Grocery continues to be white hot as the digitization of the industry is underway. One of the reasons is that grocery is lagging comparitively in the shift to online. Check out this graph I snapped from my Shoptalk 2018 Summary showing only 2% of grocery spend is done online.
There is a huge opportunity that's predicted to shift in the next 5-7 years with better technology, same day delivery and in-store pickup and meal and subscription services. That's why Supermarket News thinks pure play competitors will not win out (part of why Amazon bought Whole Foods). Fung Global just put out some great research on the shift to online. Here are a couple key points and graphs I snagged.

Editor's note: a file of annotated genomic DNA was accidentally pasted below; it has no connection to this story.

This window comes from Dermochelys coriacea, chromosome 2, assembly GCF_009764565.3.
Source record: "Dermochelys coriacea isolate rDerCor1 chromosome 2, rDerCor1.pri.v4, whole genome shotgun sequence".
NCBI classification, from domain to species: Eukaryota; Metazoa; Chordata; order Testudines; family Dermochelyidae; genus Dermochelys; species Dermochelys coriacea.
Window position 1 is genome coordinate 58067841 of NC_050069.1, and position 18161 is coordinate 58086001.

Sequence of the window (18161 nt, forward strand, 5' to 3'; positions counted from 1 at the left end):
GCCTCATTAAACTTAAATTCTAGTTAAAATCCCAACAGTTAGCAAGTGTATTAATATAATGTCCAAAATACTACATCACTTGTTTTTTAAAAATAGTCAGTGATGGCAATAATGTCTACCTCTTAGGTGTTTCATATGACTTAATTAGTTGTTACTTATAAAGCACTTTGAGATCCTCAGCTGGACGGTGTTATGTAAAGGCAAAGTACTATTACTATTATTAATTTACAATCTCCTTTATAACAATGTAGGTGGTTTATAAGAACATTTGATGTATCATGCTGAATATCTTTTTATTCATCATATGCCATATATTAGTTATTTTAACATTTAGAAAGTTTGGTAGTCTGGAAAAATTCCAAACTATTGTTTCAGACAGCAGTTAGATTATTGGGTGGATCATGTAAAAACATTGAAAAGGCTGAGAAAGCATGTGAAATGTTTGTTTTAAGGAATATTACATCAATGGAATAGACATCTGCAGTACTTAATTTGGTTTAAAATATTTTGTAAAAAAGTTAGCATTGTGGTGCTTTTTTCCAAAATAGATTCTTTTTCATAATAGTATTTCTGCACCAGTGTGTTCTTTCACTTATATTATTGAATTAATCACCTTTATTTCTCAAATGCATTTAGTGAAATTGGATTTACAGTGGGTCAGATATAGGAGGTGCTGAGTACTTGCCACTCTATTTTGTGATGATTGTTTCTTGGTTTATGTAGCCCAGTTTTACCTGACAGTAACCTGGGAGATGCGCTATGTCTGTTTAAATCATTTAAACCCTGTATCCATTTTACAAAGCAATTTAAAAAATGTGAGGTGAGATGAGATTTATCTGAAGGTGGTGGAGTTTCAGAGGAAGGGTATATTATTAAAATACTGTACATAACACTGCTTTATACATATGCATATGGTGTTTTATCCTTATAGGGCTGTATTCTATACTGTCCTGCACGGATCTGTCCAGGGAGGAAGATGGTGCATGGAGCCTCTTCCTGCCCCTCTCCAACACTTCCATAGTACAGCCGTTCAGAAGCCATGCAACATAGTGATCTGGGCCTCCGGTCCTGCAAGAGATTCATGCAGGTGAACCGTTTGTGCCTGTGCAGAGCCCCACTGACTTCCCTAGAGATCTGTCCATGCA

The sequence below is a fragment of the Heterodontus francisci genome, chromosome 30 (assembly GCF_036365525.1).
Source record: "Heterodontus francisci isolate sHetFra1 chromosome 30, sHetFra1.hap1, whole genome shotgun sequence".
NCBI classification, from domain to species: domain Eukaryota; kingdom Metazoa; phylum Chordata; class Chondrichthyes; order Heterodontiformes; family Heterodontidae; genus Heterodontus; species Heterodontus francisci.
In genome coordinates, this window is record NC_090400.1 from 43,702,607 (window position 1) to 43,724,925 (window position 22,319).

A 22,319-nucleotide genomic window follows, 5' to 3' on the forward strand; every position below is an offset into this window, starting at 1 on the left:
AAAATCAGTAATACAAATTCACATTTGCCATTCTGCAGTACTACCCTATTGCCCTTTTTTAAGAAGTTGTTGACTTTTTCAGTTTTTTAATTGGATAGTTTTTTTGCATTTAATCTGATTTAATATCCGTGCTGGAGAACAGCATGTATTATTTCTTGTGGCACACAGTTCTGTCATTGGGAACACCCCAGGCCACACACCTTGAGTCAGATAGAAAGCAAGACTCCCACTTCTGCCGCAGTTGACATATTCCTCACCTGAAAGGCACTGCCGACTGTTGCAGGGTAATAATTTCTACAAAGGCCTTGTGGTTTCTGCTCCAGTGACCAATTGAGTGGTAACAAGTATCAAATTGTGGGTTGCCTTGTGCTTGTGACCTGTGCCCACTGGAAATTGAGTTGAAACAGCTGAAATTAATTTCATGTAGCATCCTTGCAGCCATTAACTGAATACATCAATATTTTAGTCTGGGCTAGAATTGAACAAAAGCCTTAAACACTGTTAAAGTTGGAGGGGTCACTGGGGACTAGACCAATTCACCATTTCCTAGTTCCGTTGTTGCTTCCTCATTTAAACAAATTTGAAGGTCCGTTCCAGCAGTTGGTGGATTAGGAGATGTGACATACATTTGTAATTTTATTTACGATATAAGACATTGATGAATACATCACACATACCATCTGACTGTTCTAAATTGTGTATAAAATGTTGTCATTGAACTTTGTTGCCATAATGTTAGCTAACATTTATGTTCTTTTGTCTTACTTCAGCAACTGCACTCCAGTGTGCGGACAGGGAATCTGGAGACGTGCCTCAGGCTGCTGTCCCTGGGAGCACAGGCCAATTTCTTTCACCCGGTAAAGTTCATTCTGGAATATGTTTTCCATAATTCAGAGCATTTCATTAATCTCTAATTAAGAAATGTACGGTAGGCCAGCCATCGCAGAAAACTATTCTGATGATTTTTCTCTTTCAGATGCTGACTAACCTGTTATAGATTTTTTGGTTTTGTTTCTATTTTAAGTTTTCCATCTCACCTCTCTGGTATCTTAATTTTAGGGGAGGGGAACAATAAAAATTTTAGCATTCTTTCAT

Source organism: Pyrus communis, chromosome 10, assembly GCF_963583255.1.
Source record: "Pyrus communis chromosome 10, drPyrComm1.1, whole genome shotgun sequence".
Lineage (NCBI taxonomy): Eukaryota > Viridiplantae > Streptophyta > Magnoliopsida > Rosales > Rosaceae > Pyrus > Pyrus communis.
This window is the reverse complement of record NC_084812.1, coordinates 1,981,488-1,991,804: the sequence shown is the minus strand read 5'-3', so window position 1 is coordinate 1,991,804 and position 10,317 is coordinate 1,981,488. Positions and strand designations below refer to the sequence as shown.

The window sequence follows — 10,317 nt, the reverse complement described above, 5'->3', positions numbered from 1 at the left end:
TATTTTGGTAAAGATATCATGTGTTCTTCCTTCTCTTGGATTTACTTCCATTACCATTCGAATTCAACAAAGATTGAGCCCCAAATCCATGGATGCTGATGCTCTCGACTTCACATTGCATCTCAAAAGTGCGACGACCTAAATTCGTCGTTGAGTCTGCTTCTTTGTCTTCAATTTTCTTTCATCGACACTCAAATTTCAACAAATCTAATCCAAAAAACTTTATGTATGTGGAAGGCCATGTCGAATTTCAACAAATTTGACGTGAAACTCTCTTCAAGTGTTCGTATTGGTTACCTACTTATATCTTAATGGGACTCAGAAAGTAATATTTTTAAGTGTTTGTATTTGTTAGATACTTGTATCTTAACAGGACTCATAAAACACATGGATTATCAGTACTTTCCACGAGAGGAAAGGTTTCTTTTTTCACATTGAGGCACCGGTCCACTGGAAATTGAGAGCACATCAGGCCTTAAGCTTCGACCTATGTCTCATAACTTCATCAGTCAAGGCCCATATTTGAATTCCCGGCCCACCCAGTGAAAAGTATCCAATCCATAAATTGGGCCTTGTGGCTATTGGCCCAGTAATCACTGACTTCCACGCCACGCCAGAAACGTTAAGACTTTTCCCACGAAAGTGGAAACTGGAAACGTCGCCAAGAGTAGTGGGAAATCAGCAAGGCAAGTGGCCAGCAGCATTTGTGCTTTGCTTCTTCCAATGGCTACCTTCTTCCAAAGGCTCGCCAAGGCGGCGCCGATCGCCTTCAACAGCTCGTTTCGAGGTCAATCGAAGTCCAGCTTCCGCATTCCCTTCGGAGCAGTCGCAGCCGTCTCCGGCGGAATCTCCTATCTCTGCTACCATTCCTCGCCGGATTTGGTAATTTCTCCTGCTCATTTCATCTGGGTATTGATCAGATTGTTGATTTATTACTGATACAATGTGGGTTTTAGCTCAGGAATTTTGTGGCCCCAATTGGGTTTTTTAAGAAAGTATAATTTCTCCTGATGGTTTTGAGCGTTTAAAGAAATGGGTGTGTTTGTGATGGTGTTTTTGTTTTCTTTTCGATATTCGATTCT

Amazon is leading the way in online grocery. It looks like a big lead, but the true volume as a percentage of grocery spend is small. This is basically bundling the fact that you may have purchased "a single" grocery item among your many Amazon purchases. That's not representative of grocery shopping behavior.
Another way to look at this data is to compare it to in-store shopping. Here you see that in-store is 3x in terms of population feedback. But again as a percentage of spend, in-store dominates 40-50x.
But the times they are a changing. Here are the predictions of growth showing a great deal of uncertainty about the next 12 months that could in fact double online grocery volume. That's a big deal.
Lastly, this is not a generational shift so much as a market wide one. Every demographic is affected, which means the transition could be fast and furious.